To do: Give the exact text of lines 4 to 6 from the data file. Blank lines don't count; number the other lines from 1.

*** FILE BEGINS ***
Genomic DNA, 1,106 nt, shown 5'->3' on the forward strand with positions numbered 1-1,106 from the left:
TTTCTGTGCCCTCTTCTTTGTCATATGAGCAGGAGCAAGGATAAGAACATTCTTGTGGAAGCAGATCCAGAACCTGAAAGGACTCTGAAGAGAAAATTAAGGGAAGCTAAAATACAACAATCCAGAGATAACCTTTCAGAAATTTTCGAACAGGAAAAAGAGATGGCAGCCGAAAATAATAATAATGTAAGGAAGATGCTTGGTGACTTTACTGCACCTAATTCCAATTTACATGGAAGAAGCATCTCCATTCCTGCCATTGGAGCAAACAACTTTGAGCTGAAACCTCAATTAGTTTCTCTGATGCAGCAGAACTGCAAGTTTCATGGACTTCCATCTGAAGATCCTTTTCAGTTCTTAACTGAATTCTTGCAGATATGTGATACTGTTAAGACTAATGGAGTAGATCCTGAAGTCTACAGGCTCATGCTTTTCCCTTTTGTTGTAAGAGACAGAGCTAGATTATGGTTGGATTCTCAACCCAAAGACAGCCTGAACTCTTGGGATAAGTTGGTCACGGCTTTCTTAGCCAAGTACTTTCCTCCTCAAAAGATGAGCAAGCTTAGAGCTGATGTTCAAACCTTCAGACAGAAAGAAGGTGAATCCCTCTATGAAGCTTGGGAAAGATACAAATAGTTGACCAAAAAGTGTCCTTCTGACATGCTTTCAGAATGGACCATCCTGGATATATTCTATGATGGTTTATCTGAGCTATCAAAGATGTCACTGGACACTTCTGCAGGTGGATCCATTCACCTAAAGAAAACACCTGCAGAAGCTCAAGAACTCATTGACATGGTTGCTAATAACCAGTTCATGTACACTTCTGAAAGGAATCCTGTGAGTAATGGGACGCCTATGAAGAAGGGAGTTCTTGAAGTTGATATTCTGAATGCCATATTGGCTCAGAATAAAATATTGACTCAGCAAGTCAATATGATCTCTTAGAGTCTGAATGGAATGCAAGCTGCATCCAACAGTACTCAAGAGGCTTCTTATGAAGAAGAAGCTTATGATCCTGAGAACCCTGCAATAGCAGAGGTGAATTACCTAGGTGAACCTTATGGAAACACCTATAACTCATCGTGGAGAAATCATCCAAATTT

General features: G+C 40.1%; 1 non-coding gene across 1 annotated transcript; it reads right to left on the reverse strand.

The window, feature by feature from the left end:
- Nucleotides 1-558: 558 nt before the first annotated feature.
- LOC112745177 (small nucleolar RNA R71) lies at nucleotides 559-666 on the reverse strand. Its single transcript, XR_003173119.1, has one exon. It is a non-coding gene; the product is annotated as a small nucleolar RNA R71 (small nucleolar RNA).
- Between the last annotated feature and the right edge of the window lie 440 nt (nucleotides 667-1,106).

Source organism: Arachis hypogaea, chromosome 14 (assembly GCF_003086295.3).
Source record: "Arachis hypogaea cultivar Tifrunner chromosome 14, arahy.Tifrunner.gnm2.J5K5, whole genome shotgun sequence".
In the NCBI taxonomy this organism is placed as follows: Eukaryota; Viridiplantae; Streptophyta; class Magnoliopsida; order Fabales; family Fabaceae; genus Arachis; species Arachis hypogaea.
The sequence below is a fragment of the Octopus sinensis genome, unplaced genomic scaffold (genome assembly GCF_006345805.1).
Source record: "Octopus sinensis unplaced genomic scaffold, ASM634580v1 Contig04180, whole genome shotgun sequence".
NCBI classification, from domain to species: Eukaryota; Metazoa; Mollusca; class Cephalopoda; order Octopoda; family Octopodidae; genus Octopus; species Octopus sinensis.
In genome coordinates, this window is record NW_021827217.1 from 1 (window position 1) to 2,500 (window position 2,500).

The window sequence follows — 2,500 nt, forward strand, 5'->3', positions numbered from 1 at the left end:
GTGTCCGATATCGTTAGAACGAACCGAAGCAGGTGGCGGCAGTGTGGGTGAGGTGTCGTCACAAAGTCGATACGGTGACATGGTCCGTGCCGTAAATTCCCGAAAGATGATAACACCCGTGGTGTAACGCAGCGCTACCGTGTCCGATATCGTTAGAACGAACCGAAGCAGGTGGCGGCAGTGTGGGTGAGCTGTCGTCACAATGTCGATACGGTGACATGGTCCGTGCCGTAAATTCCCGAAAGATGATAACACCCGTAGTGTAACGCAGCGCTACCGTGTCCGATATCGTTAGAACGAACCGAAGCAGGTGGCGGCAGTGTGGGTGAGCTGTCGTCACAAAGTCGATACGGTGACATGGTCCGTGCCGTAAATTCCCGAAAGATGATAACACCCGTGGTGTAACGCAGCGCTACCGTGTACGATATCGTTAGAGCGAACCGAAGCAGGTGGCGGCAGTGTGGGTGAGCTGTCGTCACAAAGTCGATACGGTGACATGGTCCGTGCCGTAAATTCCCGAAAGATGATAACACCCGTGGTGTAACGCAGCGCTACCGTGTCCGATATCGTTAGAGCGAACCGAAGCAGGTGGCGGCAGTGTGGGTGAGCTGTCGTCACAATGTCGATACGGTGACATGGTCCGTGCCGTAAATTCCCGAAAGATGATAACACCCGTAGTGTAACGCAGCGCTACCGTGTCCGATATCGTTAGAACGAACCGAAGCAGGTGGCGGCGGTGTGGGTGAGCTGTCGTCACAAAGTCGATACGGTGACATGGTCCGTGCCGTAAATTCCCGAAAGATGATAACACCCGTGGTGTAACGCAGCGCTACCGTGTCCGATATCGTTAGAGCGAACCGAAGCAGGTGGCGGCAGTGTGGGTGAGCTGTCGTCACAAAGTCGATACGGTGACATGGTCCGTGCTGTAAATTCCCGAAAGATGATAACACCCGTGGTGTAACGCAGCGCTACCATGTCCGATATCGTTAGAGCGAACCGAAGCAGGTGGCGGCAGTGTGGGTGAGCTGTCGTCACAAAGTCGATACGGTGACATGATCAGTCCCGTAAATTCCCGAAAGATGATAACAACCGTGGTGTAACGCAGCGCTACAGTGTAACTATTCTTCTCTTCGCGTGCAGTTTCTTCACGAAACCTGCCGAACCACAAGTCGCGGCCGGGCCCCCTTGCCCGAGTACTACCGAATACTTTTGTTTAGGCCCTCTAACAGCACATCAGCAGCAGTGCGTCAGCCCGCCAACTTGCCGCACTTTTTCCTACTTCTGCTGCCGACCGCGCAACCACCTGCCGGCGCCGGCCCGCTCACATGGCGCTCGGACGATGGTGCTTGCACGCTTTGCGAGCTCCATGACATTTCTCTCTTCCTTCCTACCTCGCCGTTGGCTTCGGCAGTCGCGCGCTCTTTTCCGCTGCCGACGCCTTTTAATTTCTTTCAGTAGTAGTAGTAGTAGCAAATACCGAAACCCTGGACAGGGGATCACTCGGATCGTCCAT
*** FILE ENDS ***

The window, feature by feature from the left end:
- Nucleotides 1-558: 558 nt before the first annotated feature.
- LOC112745177 (small nucleolar RNA R71) lies at nucleotides 559-666 on the reverse strand. Its single transcript, XR_003173119.1, has one exon. It is a non-coding gene; the product is annotated as a small nucleolar RNA R71 (small nucleolar RNA).